The process by which some authoritative scriptures came to be included in the canons of Judaism and Christianity has received much attention. While light has been shed on the importance of scribalism, citation, rewriting, and community understanding, little attention has been placed on the implications in making some scriptures, and not others, authoritative.
The scope of this conference will revolve around the issues of historical, theological and ethical ramifications of canonization. What are the effects in elevating certain writings to the status of “Holy Scriptures”? Some texts have the power to define identity and orthodoxy, to inspire noble actions, and also to justify violence and prejudice. Is the belief in the holiness of certain texts a warrant for their use and misuse?
|0915-1000||John Collins||(Yale University)||“Uses of Torah in the Second Temple Period”|
|1000-1045||Michael Satlow||(Brown University)||“Bad Prophecies”|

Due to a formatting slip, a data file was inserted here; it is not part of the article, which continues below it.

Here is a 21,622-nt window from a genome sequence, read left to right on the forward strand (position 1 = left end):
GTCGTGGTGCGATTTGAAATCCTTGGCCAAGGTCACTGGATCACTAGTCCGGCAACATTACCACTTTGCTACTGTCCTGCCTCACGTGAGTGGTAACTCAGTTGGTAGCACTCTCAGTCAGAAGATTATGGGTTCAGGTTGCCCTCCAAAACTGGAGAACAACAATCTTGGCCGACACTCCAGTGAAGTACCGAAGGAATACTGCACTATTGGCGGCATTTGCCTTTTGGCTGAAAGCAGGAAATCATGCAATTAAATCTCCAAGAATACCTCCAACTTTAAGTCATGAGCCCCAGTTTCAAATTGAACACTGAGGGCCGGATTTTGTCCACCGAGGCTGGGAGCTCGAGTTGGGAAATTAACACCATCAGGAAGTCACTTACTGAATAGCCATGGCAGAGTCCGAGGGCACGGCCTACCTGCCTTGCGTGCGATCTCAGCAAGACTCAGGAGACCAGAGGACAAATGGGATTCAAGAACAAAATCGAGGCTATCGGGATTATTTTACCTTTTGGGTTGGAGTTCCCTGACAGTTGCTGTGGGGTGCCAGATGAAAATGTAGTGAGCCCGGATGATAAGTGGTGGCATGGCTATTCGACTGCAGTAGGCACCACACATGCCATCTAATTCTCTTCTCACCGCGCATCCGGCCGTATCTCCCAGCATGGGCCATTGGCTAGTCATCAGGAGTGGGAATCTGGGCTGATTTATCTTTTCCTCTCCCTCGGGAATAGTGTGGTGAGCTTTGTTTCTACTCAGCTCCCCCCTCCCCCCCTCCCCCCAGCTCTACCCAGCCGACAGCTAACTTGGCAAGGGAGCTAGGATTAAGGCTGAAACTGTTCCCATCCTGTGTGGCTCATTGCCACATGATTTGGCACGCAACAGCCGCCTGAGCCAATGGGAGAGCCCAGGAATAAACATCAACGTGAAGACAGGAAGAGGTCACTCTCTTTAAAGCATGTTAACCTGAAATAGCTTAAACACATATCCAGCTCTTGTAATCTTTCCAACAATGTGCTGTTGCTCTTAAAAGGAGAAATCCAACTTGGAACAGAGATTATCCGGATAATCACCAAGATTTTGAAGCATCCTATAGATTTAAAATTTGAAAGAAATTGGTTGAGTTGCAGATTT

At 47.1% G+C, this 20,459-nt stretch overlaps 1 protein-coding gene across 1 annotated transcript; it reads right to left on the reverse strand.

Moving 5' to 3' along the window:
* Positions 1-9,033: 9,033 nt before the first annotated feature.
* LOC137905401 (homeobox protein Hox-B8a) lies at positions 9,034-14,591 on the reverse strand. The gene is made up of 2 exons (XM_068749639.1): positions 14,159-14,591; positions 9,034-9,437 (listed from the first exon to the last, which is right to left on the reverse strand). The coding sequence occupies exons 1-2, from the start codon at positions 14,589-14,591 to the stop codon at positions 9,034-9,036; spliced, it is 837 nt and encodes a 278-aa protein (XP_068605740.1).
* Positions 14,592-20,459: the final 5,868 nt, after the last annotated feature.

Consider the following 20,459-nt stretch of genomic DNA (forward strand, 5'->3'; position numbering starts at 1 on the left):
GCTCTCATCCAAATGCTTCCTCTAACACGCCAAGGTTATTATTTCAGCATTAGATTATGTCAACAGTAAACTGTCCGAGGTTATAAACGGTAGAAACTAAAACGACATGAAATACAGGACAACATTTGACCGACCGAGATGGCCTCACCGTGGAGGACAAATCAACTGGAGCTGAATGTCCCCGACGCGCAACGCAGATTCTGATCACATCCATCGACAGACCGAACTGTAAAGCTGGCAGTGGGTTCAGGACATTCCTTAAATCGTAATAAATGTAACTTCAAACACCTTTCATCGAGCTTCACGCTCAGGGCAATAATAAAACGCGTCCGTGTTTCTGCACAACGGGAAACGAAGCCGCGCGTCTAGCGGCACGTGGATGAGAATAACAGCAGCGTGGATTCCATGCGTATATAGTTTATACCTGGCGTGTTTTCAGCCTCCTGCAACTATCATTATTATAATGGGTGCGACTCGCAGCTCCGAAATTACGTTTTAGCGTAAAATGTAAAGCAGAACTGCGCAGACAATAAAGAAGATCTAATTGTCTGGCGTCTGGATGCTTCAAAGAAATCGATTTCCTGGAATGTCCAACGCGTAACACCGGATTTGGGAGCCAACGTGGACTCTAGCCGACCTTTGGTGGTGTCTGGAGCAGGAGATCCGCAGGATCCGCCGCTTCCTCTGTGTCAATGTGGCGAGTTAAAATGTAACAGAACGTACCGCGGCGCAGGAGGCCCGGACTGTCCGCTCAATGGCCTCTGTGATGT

|1100-1145||Manfred Oeming||(Universität Heidelberg)||“The Way of God: Ethics and Ritual as Birthplaces of Canonicity”|
|1145-1230||Timothy Lim||(University of Edinburgh)||“The Insufficiency of Divine Inspiration”|
|1400-1445||John Barton||(University of Oxford)||“How far does the content of canonical texts matter?|
|1445-1530||Walter Moberly||(University of Durham)||“Canonicity and religious truth: What role, if any, should a traditional canon play today?”|
|1530-1615||Craig Evans||(Acadia Divinity School)||“Jesus and the Beginnings of the Christian Canon of Scripture”|
|1700-1745||Shaye Cohen||(Harvard University)||“Some Reflections on the Canon”|
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